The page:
IndianSpice

Sri Lanka: The melting pot of cuisine, culture and history

Sri Lankan Kottu Rotti

The scars of a brutal civil war still run deep in Sri Lanka. It is, we soon realise, the most effective way to stifle conversation. So we turn to the subcontinental favourite: cricket. My friend scoffs at the Sri Lankan cricketing team. “They are busy minting money from endorsements,” quips our driver. It is perhaps this sense of jest of the common Sri Lankan and the isle’s bounty that ensures that, at least to the outsider, the country doesn’t appear to be recuperating from a wreck.

The island’s cuisine melds the cultures of its myriad ethnic groups, carries impressions of its colonial past, and is informed largely by its topography, and a little by the West too. As soon as we reach our pre-booked villa in Colombo, we head out again. For the three of us, there is no pang that knocks harder than hunger. We were advised to try out Upali’s by Nawaloka. It is, as luck always has it, closed for breakfast. We defer our date with Upali till lunch and settle for a prodigious English breakfast, pancakes, waffles and three brimming mock pots. How we managed to sleep after that caffeine influx, we don’t know but we are up in time to keep our lunch date.

Close up of Cayenne pepper in bowl on wooden background

Maldive fish sambol with onion and dried red chillies. (Source: Getty Images)

Replete with local delicacies — sambols, maalu olu (fish head curry), kukul mas mirisata (village style chicken curry), polos (jackfruit curry), kottu, hoppers (appam) — Upali makes for the perfect introduction to Sri Lankan cuisine. Of their dozen varieties of sambol, we settle for the seeni sambolaya which turns out to be a savoury onion jam flavoured with chilli and bonito fish flakes. We pair porottas with the chicken curry, which resembles a mean Indian chicken curry but offers an entirely different kind of heat — courtesy the black pepper.

Widely used, black pepper is native to the country and many dishes it features in are labelled black curries. In Sri Lanka, food is identified by the hue it acquires in the kitchen. A red curry gets its colour from red chillies, a white from coconut milk, and so on. It’s much like the food of the southern part of India, especially the spice-laden Kerala. The dominant spices overlap — pepper, cloves, nutmeg, mace, cardamom, cinnamon, turmeric, curry leaves, garlic, tamarind. And like ours, rice is the mainstay of Sri Lankan cuisine as well.

In a bid to avoid travel clichés, my friend turns to Google for local watering holes, and homes in on the dodgy Vespa Sports Club — run out of the garden of an old house. The staff here knows how to spot tourists with a thirst and deftly places glasses of arrack before us. Arrack is considered to be one of the oldest distilled spirits. In Sri Lanka, it is made by fermenting and distilling the sap of unopened coconut flowers. It’s smooth, takes its time with you and could be compared to cognac.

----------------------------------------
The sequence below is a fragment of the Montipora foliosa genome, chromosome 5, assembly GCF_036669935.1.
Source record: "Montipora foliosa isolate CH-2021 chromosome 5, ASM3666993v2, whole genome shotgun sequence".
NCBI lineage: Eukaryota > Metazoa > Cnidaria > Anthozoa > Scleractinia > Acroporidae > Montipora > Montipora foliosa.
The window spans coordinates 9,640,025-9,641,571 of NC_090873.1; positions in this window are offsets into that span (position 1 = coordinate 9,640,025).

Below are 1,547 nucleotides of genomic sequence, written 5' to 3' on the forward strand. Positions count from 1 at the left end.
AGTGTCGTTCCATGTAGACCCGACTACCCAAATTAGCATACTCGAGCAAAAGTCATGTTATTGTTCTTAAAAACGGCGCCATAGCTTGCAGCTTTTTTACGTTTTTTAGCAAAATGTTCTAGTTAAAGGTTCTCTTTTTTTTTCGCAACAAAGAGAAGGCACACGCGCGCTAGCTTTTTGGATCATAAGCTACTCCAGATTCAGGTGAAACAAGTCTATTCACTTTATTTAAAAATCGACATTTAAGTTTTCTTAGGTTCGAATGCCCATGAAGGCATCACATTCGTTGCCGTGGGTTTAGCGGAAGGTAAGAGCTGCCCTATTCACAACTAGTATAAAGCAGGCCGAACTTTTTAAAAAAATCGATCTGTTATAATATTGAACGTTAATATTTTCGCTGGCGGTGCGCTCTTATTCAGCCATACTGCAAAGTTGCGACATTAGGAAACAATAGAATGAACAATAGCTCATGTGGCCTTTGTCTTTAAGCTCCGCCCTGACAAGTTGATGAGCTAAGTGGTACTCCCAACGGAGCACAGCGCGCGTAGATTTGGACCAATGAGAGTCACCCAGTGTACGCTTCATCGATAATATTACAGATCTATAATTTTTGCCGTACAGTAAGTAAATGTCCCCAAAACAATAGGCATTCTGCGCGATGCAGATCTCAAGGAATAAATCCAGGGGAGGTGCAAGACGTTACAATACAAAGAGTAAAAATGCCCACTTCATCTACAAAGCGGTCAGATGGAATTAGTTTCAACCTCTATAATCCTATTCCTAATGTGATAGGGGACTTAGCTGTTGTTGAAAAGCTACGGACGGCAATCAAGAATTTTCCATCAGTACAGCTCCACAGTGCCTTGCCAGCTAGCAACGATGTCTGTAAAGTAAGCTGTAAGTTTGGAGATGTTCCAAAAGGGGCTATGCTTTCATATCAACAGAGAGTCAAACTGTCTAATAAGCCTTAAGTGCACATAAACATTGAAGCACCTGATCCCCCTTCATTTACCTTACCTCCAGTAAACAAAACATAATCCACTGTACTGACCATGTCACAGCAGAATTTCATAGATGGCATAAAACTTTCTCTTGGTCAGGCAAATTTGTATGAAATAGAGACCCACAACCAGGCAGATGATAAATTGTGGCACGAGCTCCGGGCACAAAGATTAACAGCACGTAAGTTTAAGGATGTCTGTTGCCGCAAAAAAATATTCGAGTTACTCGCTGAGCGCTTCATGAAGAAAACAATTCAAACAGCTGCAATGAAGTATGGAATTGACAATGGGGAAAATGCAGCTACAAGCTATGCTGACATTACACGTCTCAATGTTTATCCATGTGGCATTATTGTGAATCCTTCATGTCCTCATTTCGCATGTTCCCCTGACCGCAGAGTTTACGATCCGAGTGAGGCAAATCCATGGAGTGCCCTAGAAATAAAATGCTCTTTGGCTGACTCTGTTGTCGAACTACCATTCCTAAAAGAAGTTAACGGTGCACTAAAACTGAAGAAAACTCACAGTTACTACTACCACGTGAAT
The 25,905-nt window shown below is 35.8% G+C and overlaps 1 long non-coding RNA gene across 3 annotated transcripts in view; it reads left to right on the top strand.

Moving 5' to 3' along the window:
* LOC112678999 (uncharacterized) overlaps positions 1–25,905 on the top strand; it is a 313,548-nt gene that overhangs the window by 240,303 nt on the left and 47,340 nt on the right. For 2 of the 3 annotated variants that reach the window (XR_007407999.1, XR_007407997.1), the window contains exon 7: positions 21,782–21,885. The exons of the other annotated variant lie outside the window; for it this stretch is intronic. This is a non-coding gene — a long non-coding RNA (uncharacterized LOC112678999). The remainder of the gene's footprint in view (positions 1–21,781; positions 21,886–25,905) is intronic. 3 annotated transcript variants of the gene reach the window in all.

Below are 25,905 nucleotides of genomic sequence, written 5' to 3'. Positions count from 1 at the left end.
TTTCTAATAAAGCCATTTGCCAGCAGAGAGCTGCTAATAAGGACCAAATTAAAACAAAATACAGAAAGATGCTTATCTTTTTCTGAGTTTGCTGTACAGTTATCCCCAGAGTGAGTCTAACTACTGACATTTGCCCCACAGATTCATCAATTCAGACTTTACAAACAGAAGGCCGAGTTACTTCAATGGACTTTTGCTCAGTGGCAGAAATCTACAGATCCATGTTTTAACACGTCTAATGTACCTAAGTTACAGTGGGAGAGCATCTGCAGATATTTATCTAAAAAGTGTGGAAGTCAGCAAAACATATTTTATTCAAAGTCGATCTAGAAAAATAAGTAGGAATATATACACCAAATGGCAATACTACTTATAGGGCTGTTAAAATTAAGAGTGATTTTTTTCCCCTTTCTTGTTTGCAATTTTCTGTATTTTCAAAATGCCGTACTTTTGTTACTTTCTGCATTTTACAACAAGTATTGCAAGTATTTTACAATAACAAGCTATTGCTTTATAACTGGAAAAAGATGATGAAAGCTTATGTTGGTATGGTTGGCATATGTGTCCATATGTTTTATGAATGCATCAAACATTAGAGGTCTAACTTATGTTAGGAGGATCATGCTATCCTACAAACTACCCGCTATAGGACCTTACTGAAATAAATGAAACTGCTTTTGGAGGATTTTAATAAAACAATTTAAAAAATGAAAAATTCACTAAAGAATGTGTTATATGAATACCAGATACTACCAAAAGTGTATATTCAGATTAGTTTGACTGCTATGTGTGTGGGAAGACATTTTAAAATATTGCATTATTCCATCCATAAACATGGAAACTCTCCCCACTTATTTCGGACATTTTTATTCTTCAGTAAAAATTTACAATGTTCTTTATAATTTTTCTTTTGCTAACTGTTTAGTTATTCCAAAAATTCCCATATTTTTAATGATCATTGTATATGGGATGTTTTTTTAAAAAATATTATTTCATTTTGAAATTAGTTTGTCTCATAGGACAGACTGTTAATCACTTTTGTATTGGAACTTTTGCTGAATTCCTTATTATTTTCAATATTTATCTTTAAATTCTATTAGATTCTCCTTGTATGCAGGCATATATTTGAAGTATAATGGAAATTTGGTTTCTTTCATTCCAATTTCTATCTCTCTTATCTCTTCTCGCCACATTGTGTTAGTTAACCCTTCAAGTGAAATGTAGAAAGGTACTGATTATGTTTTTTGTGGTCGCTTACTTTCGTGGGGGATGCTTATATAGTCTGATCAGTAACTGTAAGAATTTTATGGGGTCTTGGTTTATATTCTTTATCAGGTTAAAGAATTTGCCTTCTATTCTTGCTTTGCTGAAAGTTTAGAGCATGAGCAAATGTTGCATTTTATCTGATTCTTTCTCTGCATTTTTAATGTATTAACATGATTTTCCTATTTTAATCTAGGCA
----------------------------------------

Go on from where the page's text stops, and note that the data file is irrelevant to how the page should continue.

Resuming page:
Next day, we head to Galle with another driver. An excitable fellow, he insists we stop by his house before swerving on to the highway. We do so, and are hosted by his gracious wife, daughter, dog and rooster, before he declares his intent of taking us shooting in his backyard. It’s a garden gone bonkers; plants, weeds, insects — all thriving, all fighting for space. And amid them, are the three of us, armed and ready to shoot. The boys’ thrill doesn’t rub off on me, I can barely hold up the rifle and hit the shooting target by a hair’s breadth.

We reach Galle on a drizzly evening and head straight for dinner. Walking on the cobbled streets lining the high 16th century arches built by the Portuguese, it is difficult not to be drawn in by the history that permeates the Galle Fort area. A travel writer had tipped us off about Elita Restaurant. A short walk away, it’s a great place to enjoy the island’s fresh catch, chalked on the board outside, that can be picked from their well-lit icebox. They do a variety of sea creatures in sauces — garlic cream, lime cream, red chilli and white wine. The waiting staff are busy appeasing the Western crowds, we are the only brown people in the restaurant. But despite that, Elita is an essential stop, not one dish disappoints.

The next day, as we walk along the Galle fort, a Unesco World Heritage site, that juts out into the Indian Ocean, the light showers turn into a squall. We huddle into a small café, Aruna’s Kitchen, run by a mother and her little daughter. Her potato curry is what family secrets taste like, passed down generations.

The island, especially Mirissa — further down the southwestern coast — offers blue whale sightings between December and April. We are just in time, so we set out into the ocean to spot the magnificent cetaceans but stay, for the most part, closer to the shore. Right on the beach of this small town is the restaurant Zephyr. It calls for a repeat visit. We oblige twice. It’s airy, easy, blaring EDM through the evening but brings out good-looking plates. The chilli-jaggery beef tenderloin, which comes with a coconut gravy and mash, is a revelation. Much like the Sri Lankan style mustard pork served with steamed rice, poppadom and eggplant mojo — wedges of candied eggplant pickle that are sweet, sour and salty. We wolf it down over mumbles of the demands that lives we lead back home make of us.

A few steps away from Zephyr is a sea stack with an arch connecting the shorter to its taller, better half. We decide to walk along the roughly six-feet-long, few-inches-wide archway to get to its highest point. I lose the boys somewhere but find a rickety stone bench on one edge. Before the sunset, life’s cares cease to be daunting